Dear Tim: What's Apple's Commitment to Higher Ed?

Josh Kim asks Tim Cook, CEO of Apple, to articulate his company’s new strategy, rebrand the iTunesU app and fund technology efforts by innovative educators.

October 18, 2017

Dear Tim,

Following up on your interview with The Columbus Dispatch on the recent big Ohio State University-Apple announcement, I have three requests to ask of Apple. They are:

1. Articulate a Clear Apple Higher Ed Strategy

Over the past year, it has seemed as if Apple decided to pivot its higher education strategy. Apple has been holding small, invite-only events for higher education leaders across the country, but for the first time in many years, Apple will be present at the Educause conference in two weeks.

This new Apple higher education strategy has been discussed in smaller gatherings and at professional conferences. What I ask is that you prioritize talking about the strategy in two places.

First, put your enthusiasm behind redoing the Apple Education website, because there is very little on it about how Apple thinks about higher education. Worse, it appears that all Apple cares about is K-12 education, as all of the images and text seem to relate to primary and secondary students. If Apple is serious about higher education, the website should reflect that intent and strategy.

Second, make Apple’s higher ed strategy a major part of your next keynote address. Highlight the Ohio State deal and other university partnerships. Talk about why higher education matters to Apple. Go through the history of Apple’s involvement with colleges and universities and give a glimpse of your company's goals for the future.

2. Open a Conversation About Apple-Designed Educational Apps

My second request is that you direct the company to open a dialogue about Apple-designed education apps with those of us who work in higher education. The app that I’m thinking about specifically is the iTunesU app. This has got to be the world’s most confusingly branded app. First, what does an app that is designed to support learning have anything to do with iTunes? Please rebrand this app to Courses -- or iCourse -- or something that makes sense.

Second, why there is a private iTunesU and a public iTunesU? The private iTunesU app is like a stripped-down learning management system for iOS devices. Its beauty is its simplicity. Learning content can be delivered to iOS devices in a secure and seamless manner, with easy content updating and an elegant learner experience. It is great that educational content, such as media, books and articles, can be downloaded to the device.

That use case has very little to do with the public iTunesU courses. I’m not even sure if anyone is putting out open iTunesU courses any longer. The two apps should be separated and rebranded.

Finally, I hope we can talk about things like creating a web-based instance of iTunesU (or whatever you call it next), as well as supporting learner analytics. There is no reason why the iOS app can’t be complemented with a simple web front end. This would allow any device to access content on the platform, with premium experiences (like off-line viewing and seamless navigation) being reserved for iOS. The lack of learner analytics for iTunesU content also is a serious detriment to the platform.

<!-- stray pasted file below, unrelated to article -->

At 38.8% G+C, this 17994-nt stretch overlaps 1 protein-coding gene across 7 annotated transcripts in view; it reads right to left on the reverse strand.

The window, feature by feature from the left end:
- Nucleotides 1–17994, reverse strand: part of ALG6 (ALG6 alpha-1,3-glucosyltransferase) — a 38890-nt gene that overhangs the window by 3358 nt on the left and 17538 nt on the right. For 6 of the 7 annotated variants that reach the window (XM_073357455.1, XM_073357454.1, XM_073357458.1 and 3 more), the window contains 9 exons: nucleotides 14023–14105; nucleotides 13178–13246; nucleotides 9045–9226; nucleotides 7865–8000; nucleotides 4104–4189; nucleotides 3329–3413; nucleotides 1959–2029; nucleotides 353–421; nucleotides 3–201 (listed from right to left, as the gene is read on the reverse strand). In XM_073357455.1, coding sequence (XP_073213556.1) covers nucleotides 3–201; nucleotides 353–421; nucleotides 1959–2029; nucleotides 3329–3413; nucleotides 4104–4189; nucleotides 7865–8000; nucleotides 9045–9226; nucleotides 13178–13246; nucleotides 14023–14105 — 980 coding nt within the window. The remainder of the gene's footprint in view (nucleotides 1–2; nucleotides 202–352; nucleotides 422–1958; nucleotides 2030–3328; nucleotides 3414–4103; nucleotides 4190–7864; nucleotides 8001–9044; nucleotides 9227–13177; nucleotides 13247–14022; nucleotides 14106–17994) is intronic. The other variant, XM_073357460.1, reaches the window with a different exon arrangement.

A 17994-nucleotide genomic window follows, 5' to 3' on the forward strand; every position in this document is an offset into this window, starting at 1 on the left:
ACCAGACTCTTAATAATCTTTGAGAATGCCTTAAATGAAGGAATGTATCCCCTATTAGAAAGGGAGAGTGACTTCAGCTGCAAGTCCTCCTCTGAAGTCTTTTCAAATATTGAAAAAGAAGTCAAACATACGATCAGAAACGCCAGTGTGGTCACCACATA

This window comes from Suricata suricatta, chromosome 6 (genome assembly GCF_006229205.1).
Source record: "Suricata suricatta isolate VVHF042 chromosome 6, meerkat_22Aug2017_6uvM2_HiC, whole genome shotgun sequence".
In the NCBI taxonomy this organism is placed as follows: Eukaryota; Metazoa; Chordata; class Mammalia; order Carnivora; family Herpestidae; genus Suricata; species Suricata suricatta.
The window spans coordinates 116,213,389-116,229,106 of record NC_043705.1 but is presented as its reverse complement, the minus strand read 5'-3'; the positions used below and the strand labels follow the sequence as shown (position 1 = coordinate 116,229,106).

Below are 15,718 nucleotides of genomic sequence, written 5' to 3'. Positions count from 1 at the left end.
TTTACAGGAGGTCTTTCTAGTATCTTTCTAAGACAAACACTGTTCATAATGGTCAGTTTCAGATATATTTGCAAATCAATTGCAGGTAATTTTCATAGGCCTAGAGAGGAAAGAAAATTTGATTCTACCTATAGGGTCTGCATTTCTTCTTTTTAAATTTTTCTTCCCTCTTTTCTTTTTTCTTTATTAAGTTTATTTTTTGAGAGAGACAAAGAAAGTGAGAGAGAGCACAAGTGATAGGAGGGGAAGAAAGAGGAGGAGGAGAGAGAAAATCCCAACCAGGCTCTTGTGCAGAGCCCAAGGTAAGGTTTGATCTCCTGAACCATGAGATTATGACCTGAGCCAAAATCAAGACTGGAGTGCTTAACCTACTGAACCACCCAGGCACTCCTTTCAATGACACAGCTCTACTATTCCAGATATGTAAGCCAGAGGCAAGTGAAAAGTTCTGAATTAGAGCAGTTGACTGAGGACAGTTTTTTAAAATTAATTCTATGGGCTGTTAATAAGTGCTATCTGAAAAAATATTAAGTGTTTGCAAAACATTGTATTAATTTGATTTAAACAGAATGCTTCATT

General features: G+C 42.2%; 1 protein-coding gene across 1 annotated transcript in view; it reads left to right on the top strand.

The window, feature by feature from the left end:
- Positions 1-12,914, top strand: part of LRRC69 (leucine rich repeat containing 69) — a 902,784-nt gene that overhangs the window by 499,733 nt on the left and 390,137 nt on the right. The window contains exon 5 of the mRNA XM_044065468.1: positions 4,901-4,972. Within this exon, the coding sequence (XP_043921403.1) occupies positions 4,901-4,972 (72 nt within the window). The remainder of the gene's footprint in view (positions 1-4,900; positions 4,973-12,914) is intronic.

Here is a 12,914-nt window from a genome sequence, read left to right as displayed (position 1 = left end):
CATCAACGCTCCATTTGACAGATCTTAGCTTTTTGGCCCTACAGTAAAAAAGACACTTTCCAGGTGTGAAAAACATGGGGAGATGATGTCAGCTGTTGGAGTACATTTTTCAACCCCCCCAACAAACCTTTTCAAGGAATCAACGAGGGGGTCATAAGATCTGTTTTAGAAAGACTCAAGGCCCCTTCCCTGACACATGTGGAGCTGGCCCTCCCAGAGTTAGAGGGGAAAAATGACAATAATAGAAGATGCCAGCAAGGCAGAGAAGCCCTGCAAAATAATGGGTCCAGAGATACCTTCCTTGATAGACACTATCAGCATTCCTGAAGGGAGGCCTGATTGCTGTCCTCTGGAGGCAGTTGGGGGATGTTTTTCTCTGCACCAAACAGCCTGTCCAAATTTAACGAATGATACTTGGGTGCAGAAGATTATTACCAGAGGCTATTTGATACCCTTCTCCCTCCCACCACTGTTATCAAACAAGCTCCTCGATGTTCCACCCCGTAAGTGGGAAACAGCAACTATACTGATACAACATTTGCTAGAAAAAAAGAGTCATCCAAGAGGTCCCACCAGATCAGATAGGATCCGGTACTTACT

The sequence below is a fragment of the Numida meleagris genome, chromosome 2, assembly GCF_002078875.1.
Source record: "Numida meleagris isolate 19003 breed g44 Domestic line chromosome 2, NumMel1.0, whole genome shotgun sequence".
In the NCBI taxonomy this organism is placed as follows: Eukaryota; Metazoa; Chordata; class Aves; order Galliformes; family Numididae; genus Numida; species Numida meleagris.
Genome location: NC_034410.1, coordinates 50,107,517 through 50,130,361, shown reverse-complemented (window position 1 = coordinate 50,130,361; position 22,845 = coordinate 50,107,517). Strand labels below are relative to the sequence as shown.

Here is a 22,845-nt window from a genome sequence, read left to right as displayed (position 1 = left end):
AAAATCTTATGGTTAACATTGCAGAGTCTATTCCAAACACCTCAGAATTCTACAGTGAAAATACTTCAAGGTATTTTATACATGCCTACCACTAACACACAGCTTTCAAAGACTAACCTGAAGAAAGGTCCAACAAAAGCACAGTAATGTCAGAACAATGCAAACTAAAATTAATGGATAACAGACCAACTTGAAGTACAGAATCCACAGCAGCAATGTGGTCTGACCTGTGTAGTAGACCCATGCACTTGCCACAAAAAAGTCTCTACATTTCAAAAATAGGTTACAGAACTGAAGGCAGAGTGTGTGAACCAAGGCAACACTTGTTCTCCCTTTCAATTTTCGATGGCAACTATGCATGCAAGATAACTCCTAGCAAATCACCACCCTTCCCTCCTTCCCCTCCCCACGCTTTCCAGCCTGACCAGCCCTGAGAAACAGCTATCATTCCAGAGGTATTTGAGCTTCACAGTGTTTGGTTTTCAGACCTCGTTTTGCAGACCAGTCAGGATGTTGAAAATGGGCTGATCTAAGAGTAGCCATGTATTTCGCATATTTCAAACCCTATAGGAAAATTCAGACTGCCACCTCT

3. Create an Apple Foundation to Support Higher Ed Innovation

The final request that I’d like to make is for money. Specifically, I suggest that Apple fund a foundation or some other entity to invest in innovation in higher education.

Apple is no stranger to philanthropic giving to support education. Education is listed as one of Apple’s core values in its recent SEC filing, along with the environment, accessibility, privacy and security, supplier responsibility, and inclusion and diversity. The company has pledged more than $100 million to the ConnectED initiative to bring technology to underfunded schools, and a $40 million partnership with the Thurgood Marshall College Fund to support students at historically black colleges and universities who are pursuing careers in technology.

Where Apple could make a big difference is a big investment in higher ed innovators. One mechanism to do this may be an expansion of the Apple Distinguished Educator program. I argue that Apple should broaden this program to educators who are driving innovation on their campuses, regardless of whether they are doing anything with Apple products. The less that Apple ties its investment in educational innovators in with its products, the more legitimate this designation will be.

Currently, many of the biggest innovators are those in the most fragile of positions: adjunct professors, instructors and nonfaculty educators. Directing resources and attention to those on the margins of higher education -- those educators who have shown that they "think different" -- would fill a market failure in the current Gates Foundation-led postsecondary philanthropy climate.

Tim, thank you for reading this open letter in "Inside Digital Learning." I look forward to hearing your thoughts.




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